Sunday March 12 2017

The alluring Lake Mburo National Park

A hippo yawns in Lake Mburo National Park. Lake

A hippo yawns in Lake Mburo National Park. Lake Mburo is home to about 300 hippos. Photos by Matthias Mugisha 

By Matthias Mugisha

Shy, wild and fearful, an eland sprints and runs for dear life at the sight of a vehicle, threatening to crash into a herd of nearby zebras. Just outside the park boundary, a small herd of zebras peacefully grazes with the Ankole long horned cows.
In the evening, against the golden rays of the setting sun being reflected on the calm waters of Lake Mburo, a dozen submerged hippos surface and take turns to yawn at the camera. In the reeds on the banks of the lake, the African Finfoot dashes for cover the moment it hears the humming sound from the engine of an approaching boat. That is what makes Lake Mburo National Park unique. It is different.

Size just does not count
Measuring 370km2, Lake Mburo is Uganda’s smallest savannah park. Located in Kiruhura District, about 240 km from Kampala, the park is one of most easily and cheaply accessible parks in the country.
Small as it is, it is home to 350 bird species with varied habitats that support 68 mammal species. It also hosts the Burchell’s zebra and eland which apart from Lake Mburo, can only be found in Kidepo National Park. Though it has a variety of birds and animals, it is the only place in the country with impalas.

Home of antelopes
The impala is one of the most graceful of antelopes. It is slender, agile and can run at more than 60km/h. It can leap up to 10m in length and 3m in height both for enjoyment and while running away from danger. Impala males are known as rams and females as ewes. Females have no horns. Male impalas produce a scent from a gland on their foreheads to advertise their status to rivals. The scent fades when the male loses rank. Males will fight for status and territory throughout the mating season. Most young impalas are born around mid-day as this is the safest time to give birth since most of their enemies are resting.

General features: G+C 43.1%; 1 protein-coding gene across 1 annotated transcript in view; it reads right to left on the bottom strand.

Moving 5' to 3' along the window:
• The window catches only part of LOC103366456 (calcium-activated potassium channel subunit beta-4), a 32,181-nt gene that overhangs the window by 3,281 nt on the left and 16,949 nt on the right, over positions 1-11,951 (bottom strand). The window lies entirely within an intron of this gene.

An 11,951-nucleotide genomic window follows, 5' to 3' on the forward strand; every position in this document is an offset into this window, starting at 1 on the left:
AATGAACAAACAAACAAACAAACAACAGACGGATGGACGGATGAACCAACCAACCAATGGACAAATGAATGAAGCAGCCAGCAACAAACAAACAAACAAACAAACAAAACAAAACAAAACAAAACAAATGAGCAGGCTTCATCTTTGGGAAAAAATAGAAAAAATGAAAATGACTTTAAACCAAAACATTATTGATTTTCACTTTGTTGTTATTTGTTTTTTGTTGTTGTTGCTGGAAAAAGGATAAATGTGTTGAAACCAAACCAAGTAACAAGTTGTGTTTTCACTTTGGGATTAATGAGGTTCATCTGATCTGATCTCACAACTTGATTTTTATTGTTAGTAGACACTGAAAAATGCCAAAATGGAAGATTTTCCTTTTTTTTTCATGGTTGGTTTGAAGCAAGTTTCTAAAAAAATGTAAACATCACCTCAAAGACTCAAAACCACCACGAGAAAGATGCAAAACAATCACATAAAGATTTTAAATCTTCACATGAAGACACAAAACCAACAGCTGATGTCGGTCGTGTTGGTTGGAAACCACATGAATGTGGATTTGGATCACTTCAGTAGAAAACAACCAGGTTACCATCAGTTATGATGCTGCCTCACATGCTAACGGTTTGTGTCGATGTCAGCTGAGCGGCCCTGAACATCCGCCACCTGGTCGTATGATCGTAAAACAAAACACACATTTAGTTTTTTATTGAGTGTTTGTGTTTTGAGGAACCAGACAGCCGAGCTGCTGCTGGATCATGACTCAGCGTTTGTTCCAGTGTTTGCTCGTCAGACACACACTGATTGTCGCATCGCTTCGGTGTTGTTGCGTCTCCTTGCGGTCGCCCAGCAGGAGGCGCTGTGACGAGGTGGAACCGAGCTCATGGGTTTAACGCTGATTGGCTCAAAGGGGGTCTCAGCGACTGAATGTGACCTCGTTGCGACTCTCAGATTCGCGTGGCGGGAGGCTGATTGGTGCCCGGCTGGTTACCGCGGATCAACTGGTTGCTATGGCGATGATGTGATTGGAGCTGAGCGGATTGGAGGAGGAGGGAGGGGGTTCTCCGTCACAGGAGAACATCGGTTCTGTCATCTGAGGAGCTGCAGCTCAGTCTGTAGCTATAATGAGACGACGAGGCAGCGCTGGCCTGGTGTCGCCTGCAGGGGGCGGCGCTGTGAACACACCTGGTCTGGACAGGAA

The shy eland is one of the unique attractions in Lake Mburo National Park. The eland is the slowest antelope, with a peak speed of 40kms per hour. Elands are massive creatures. A bull can weigh up to 900Kgs. They tire very quickly but can maintain a 22kms per hour trot indefinitely. elands are capable of jumping up to 2.5 metres from a standing start when startled while young ones can jump up to 3 metres high. They live up to between 15 to 20 years in the wild and up to 25 in captivity.
It is the only park in Uganda where you can see the long horned Ankole cattle grazing with zebras outside the park boundary because of the park’s history.

Zebras graze alongside the Ankole-long horned

Zebras graze alongside the Ankole-long horned cattle. This is a common scenery in Lake Mburo.

The park was first gazetted in 1933 as a controlled hunting area and upgraded to a game reserve in 1963. In 1983, it was upgraded to a national park and the pastoralists who used to graze their animals in the area were evicted.
Less than half of the park’s original land area was eventually re-gazetted by the NRM government in 1986 and given to the community but the animals, especially the zebras do not know that. When you see them grazing with cattle, the zebras are within their original ranges. There is nowhere in Uganda that zebras can be sighted in such great numbers than in Lake Mburo National Park.

The park’s wonders
Lake Mburo National Park has five lakes including Lake Mburo from which it gets its name. The lakes are home to about 300 hippos that usually stage a yawning contest in the evenings. There is nowhere else in Uganda you will see yawning hippos silhouetted against the best sunsets in the country. During game drives, a variety of other animals can be sighted. These include buffaloes, leopards, warthogs, oribi, defassa waterbuck, hyena, topi and reedbuck. Recently, 15 giraffes were translocated to Lake Mburo from Murchison Falls National Park.

As for birds, apart from the frighten African finfoot, the park supports globally threatened species of birds including 22 species of Palaearctic and Afro-tropical migrant birds. Other birds include but are not limited to the Red-faced Barbet, only seen in Lake Mburo, the endemic African Finfoot and the rare Shoebill. Other key species are the papyrus yellow warbler, saddle-billed stork, brown-chested lapwing, African-wattled lapwing, carruther’s cisticola, tabora (long-tailed) cisticola, African scops owl, Abyssinian ground hornbill and white-winged warbler, blue-breasted kingfisher, hairy-breasted barbet and yellow-rumped tinkerbird, among others.

Fun in the park

Activities in the park include game drives in the rolling hills and open grasslands, boat trip along Lake Mburo, nature walk, sport fishing, forest walk in Rubanga which offers an opportunity to view different bird species, as well as adventure activities such as horseback riding and quad biking.